PSC 152 Lecture Notes - Lecture 13: Satisficing, Conjunction Fallacy, Unconscious Thought Theory

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Published on 15 Jun 2020
School
Department
Course
Professor
Judgment & decision Making
Judgment & Decision-Making
Classic attribution Theories’ failed predictions
Correspondence bias - underweight situational constraints
“Thin-Slice” Judgments
Don’t require extensive info or detailed analysis
Accessibility / priming effect
Using irrelevant info to guide judgment & behaviors
Heuristics
Shortcuts for making judgments quickly & w/ little effort
Satisficing - opting for “good enough” solutions rather than optimal
solutions (optimizing)
Often helpful, but can lead to errors & biases
Representativeness Heuristic
Using similarity as cue for making judgments
Neglect useful info & rely only on similarity
Can lead to errors & statistically incorrect judgments
For example, we neglect
1. Base rates: general frequency of an event
Ex: The Lawyer / Engineer Problem
People had high estimate (about 75%)
People failed to take into account the base rate of
engineers
There is about 30% of engineers in the
population
2. Independence of chance events
Which is most likely?
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Equally probable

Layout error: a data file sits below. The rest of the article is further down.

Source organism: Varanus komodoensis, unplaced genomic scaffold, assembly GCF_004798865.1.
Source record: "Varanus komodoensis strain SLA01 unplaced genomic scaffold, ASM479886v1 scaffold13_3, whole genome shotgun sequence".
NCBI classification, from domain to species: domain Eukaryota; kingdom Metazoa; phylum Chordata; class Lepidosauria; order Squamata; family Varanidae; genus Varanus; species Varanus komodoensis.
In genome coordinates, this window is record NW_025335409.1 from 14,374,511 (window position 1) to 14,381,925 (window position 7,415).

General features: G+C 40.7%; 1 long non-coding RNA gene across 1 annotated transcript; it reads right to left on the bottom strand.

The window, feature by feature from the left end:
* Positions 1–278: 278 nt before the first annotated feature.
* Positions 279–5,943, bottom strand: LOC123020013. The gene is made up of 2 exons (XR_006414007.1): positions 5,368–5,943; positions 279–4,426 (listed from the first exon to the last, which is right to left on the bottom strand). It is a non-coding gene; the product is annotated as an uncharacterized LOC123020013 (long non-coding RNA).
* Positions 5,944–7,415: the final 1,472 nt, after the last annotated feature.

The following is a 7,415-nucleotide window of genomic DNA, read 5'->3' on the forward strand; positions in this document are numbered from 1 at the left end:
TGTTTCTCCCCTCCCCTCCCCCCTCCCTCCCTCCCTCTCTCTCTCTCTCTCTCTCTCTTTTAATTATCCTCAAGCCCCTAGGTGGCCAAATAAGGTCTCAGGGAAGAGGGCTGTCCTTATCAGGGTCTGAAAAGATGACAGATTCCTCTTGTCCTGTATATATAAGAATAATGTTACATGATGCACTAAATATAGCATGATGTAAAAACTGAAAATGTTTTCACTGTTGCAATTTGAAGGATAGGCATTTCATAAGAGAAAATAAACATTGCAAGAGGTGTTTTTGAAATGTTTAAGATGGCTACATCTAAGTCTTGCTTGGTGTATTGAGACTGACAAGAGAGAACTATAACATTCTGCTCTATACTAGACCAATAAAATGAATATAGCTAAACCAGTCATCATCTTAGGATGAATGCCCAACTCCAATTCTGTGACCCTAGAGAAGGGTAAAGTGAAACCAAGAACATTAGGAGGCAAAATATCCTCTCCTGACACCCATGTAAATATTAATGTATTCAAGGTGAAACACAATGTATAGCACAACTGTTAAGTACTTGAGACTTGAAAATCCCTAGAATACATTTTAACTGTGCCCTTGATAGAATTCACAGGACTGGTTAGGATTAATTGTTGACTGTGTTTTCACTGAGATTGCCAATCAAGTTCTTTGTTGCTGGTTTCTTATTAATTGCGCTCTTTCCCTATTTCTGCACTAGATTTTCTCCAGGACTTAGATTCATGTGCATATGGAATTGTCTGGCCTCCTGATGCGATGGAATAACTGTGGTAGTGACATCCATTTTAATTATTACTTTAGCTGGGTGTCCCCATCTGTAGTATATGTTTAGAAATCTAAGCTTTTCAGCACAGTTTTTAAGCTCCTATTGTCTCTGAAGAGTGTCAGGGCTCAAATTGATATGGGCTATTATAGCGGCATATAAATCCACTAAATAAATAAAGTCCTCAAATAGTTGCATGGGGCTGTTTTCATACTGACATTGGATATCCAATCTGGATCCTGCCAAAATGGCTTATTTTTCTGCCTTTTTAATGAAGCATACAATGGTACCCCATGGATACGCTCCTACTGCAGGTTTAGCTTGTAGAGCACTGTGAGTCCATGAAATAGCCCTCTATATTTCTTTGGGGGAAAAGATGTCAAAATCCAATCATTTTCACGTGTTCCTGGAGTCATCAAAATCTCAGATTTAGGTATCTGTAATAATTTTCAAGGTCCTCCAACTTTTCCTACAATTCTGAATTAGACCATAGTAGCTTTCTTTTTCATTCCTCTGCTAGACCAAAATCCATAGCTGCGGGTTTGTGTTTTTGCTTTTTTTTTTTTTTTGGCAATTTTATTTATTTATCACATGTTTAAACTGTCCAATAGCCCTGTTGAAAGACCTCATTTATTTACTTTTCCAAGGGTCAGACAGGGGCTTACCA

But C ‘looks’ more similar to how random is supposed to look - more
representative of ‘random’
Also known as gambler's fallacy
Representativeness Heuristic
Using similarity as cue for making judgment s
Neglect useful info & rely only on similarity
Can lead to errors & statistically incorrect judgments
For example, we neglect
1. Base rates - general frequency of an event
2 independence of chance events
3. Conjunction rule - p(A&B) can’t be bigger than p(A)
The “Linda” Problem
Conjunction fallacy
Tendency to make more extreme predictions for the joint occurrence of 2
events than for 1 event
Representativeness Heuristic
Using similarity as cue for making judgment s
Neglect useful info & rely only on similarity
Can lead to errors & statistically incorrect judgments
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